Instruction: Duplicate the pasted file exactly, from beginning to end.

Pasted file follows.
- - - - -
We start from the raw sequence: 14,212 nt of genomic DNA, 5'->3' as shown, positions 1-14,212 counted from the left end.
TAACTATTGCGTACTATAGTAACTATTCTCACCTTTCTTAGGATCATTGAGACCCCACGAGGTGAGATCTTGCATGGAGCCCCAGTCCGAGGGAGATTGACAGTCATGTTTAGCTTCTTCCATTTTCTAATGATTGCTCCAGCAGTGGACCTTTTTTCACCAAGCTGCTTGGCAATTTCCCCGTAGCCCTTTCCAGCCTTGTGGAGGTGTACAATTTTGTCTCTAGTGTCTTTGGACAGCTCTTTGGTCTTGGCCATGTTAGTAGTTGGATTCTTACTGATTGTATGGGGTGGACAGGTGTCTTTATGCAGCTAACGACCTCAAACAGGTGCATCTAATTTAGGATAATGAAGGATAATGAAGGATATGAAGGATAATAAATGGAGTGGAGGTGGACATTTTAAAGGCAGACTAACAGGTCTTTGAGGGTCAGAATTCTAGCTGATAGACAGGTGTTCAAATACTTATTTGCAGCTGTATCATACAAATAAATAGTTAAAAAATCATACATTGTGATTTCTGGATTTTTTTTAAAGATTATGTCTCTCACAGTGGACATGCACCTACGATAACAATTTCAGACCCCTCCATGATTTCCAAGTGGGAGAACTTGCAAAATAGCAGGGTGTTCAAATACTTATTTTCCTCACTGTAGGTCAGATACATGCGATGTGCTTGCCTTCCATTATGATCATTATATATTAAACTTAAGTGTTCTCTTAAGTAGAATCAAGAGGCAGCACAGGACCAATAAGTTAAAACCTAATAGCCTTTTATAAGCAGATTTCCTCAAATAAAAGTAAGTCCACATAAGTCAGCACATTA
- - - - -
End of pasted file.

We start from the raw sequence: 14,212 nt of genomic DNA, 5'->3' as shown, positions 1-14,212 counted from the left end.
TAACTATTGCGTACTATAGTAACTATTCTCACCTTTCTTAGGATCATTGAGACCCCACGAGGTGAGATCTTGCATGGAGCCCCAGTCCGAGGGAGATTGACAGTCATGTTTAGCTTCTTCCATTTTCTAATGATTGCTCCAGCAGTGGACCTTTTTTCACCAAGCTGCTTGGCAATTTCCCCGTAGCCCTTTCCAGCCTTGTGGAGGTGTACAATTTTGTCTCTAGTGTCTTTGGACAGCTCTTTGGTCTTGGCCATGTTAGTAGTTGGATTCTTACTGATTGTATGGGGTGGACAGGTGTCTTTATGCAGCTAACGACCTCAAACAGGTGCATCTAATTTAGGATAATGAAGGATAATGAAGGATATGAAGGATAATAAATGGAGTGGAGGTGGACATTTTAAAGGCAGACTAACAGGTCTTTGAGGGTCAGAATTCTAGCTGATAGACAGGTGTTCAAATACTTATTTGCAGCTGTATCATACAAATAAATAGTTAAAAAATCATACATTGTGATTTCTGGATTTTTTTTAAAGATTATGTCTCTCACAGTGGACATGCACCTACGATAACAATTTCAGACCCCTCCATGATTTCCAAGTGGGAGAACTTGCAAAATAGCAGGGTGTTCAAATACTTATTTTCCTCACTGTAGGTCAGATACATGCGATGTGCTTGCCTTCCATTATGATCATTATATATTAAACTTAAGTGTTCTCTTAAGTAGAATCAAGAGGCAGCACAGGACCAATAAGTTAAAACCTAATAGCCTTTTATAAGCAGATTTCCTCAAATAAAAGTAAGTCCACATAAGTCAGCACATTA